Remembering that I'll be dead soon is the most important tool I've ever encountered to help me make the big choices in life. … Remembering that you are going to die is the best way I know to avoid the trap of thinking you have something to lose. You are already naked. There is no reason not to follow your heart.
We live in a society in which death is anathema, an enemy to be avoided at all costs. … We have become a society that worships youth, fitness, and health at the expense of the many lessons that could be learned from pain and loss. … By contrast, while the loss of physical existence is painful, it is precisely the impermanence of this life that renders it precious. Knowing that it will come to an end requires us to savor each moment of sweetness and sorrow, and waste not one opportunity for learning or love.
Dr. Karen Wyatt
When people know they are going to die, that last year is often the most loving, most conscious, and most caring — even under conditions of poor concentration, the side effects of medication, and so on. So don't wait to die until you die. Start practicing now.
Last week's session in the IONS Conscious Aging Workshop program that I facilitate was titled, "Death Makes Life Possible."
Three weeks ago, our friend Sally Stovall had a stroke and died within 24 hours. As many in our community know, Sally was a tireless activist for Mother Earth and for Reparations. Sally was active and vibrant and oh-so-alive.
Sally was born a month after I was born.
Most of us never talk about death and if we do, it is usually someone else's death.
Right now, the suddenness of Sally's death allows me to honestly consider my own. The shock has helped strip away longstanding habit. In time, my honesty will fade back to routine denial.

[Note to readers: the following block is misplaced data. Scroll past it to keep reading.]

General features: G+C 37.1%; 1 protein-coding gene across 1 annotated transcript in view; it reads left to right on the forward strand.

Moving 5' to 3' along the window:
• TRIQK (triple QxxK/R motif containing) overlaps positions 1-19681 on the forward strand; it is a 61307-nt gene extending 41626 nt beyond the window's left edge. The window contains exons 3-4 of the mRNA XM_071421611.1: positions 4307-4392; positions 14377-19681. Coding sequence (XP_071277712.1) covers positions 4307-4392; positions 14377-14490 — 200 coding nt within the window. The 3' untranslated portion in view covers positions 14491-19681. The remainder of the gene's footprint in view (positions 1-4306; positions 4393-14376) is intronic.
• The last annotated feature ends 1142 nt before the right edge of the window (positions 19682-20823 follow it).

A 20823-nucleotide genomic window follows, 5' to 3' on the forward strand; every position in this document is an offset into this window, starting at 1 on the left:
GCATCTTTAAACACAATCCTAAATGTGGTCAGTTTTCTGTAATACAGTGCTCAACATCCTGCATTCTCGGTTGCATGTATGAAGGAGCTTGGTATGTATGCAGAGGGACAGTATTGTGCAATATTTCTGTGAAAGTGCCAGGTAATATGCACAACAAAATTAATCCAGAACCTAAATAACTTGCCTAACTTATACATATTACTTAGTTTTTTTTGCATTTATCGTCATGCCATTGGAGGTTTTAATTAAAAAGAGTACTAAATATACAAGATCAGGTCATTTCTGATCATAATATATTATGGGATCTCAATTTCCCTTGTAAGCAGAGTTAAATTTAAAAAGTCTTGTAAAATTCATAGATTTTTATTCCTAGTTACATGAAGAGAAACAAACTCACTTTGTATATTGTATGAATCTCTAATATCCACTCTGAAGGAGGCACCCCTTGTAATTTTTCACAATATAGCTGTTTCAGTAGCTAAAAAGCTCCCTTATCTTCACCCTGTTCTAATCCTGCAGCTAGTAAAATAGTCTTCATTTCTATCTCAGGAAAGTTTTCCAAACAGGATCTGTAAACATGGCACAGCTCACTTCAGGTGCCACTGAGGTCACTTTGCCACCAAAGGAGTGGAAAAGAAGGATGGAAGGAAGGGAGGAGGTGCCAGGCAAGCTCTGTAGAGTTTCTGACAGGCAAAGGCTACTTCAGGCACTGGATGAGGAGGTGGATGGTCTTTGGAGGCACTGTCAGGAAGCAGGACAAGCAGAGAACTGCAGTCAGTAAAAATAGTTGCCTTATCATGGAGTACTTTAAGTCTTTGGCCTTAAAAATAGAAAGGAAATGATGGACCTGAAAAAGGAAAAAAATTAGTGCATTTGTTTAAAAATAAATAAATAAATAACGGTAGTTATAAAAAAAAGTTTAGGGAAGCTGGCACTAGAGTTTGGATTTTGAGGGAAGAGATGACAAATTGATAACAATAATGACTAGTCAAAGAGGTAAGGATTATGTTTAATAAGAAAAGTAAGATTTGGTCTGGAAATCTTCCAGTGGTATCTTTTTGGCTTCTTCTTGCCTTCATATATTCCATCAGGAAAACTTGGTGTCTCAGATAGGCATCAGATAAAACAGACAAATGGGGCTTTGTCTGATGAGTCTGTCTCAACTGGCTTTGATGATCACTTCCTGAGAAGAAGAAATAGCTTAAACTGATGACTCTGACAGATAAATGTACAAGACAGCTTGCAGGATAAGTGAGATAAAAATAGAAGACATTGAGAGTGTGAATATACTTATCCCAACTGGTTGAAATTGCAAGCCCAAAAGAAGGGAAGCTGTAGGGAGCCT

A couple of years ago, as I was getting ready for bed, I suddenly realized that I always assume I will wake up the next morning. I stopped and, for the first time, I thought about that assumption. Then slowly, lightly, meticulously, I thought through one or two alternative scenarios. At first I felt scared, but that fear morphed into a liberating feeling. By the time I laid my head on the pillow that night, I was actually just fine with not waking up again. I had made friends with it.
Within days, I was back in the habit of just assuming I would awaken the next morning. Occasionally I remember that friendship.
Most of us try to avoid the sense that death can come at any time. Yet an awareness that each day or moment could be our last can help us appreciate our awesome physical existence. Can we relate to one another as if there were no tomorrow, or perhaps just a few tomorrows?
For all of us, this precious impermanent lifespan, no matter how long it lasts, is but the blink of an eye.
There's an imaginary continuum that extends from furious denial of aging and death to a full embrace of aging and death. Where do you stand on that continuum?
Marc Blesoff is a former Oak Park village trustee, co-founder of the Windmills softball organization, co-creator of Sunday Night Dinner, a retired criminal defense attorney, and a novice beekeeper. He currently facilitates Conscious Aging Workshops and Wise Aging Workshops in the Chicago area.
Answer Book 2018
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